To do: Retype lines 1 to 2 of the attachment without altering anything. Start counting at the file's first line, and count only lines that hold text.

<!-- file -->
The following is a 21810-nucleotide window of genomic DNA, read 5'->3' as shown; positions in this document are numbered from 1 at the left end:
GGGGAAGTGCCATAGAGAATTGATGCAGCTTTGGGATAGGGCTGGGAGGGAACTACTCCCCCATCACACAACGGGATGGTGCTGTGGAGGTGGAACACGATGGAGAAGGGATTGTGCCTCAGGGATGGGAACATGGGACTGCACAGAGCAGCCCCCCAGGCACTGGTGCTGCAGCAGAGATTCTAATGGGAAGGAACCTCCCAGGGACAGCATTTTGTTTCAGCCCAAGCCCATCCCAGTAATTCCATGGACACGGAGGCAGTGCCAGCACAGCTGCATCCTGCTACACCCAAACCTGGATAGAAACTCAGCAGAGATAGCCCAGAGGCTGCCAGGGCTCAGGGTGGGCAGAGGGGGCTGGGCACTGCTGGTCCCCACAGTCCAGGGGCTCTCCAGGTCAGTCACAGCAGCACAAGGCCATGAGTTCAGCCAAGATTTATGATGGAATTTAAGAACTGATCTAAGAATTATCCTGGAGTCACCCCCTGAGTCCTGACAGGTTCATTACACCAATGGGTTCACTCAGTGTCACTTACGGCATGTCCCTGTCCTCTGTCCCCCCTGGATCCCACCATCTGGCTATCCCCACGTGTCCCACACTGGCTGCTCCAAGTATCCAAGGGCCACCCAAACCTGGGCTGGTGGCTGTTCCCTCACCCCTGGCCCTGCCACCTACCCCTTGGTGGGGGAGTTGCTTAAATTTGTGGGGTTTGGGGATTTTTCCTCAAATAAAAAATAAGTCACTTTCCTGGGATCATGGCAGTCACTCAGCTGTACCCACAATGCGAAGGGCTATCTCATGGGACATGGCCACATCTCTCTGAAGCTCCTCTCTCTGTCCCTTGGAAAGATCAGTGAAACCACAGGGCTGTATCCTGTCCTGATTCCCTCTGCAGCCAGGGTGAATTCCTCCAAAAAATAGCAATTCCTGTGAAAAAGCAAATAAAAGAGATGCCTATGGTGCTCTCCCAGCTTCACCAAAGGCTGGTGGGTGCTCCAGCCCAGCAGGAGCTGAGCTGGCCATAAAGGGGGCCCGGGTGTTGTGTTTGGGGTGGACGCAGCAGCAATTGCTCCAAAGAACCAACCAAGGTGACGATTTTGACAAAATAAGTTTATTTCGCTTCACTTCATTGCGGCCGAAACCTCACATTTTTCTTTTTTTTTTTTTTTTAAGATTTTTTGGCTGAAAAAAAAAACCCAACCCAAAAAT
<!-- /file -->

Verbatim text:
The following is a 21810-nucleotide window of genomic DNA, read 5'->3' as shown; positions in this document are numbered from 1 at the left end:
GGGGAAGTGCCATAGAGAATTGATGCAGCTTTGGGATAGGGCTGGGAGGGAACTACTCCCCCATCACACAACGGGATGGTGCTGTGGAGGTGGAACACGATGGAGAAGGGATTGTGCCTCAGGGATGGGAACATGGGACTGCACAGAGCAGCCCCCCAGGCACTGGTGCTGCAGCAGAGATTCTAATGGGAAGGAACCTCCCAGGGACAGCATTTTGTTTCAGCCCAAGCCCATCCCAGTAATTCCATGGACACGGAGGCAGTGCCAGCACAGCTGCATCCTGCTACACCCAAACCTGGATAGAAACTCAGCAGAGATAGCCCAGAGGCTGCCAGGGCTCAGGGTGGGCAGAGGGGGCTGGGCACTGCTGGTCCCCACAGTCCAGGGGCTCTCCAGGTCAGTCACAGCAGCACAAGGCCATGAGTTCAGCCAAGATTTATGATGGAATTTAAGAACTGATCTAAGAATTATCCTGGAGTCACCCCCTGAGTCCTGACAGGTTCATTACACCAATGGGTTCACTCAGTGTCACTTACGGCATGTCCCTGTCCTCTGTCCCCCCTGGATCCCACCATCTGGCTATCCCCACGTGTCCCACACTGGCTGCTCCAAGTATCCAAGGGCCACCCAAACCTGGGCTGGTGGCTGTTCCCTCACCCCTGGCCCTGCCACCTACCCCTTGGTGGGGGAGTTGCTTAAATTTGTGGGGTTTGGGGATTTTTCCTCAAATAAAAAATAAGTCACTTTCCTGGGATCATGGCAGTCACTCAGCTGTACCCACAATGCGAAGGGCTATCTCATGGGACATGGCCACATCTCTCTGAAGCTCCTCTCTCTGTCCCTTGGAAAGATCAGTGAAACCACAGGGCTGTATCCTGTCCTGATTCCCTCTGCAGCCAGGGTGAATTCCTCCAAAAAATAGCAATTCCTGTGAAAAAGCAAATAAAAGAGATGCCTATGGTGCTCTCCCAGCTTCACCAAAGGCTGGTGGGTGCTCCAGCCCAGCAGGAGCTGAGCTGGCCATAAAGGGGGCCCGGGTGTTGTGTTTGGGGTGGACGCAGCAGCAATTGCTCCAAAGAACCAACCAAGGTGACGATTTTGACAAAATAAGTTTATTTCGCTTCACTTCATTGCGGCCGAAACCTCACATTTTTCTTTTTTTTTTTTTTTTAAGATTTTTTGGCTGAAAAAAAAAACCCAACCCAAAAAT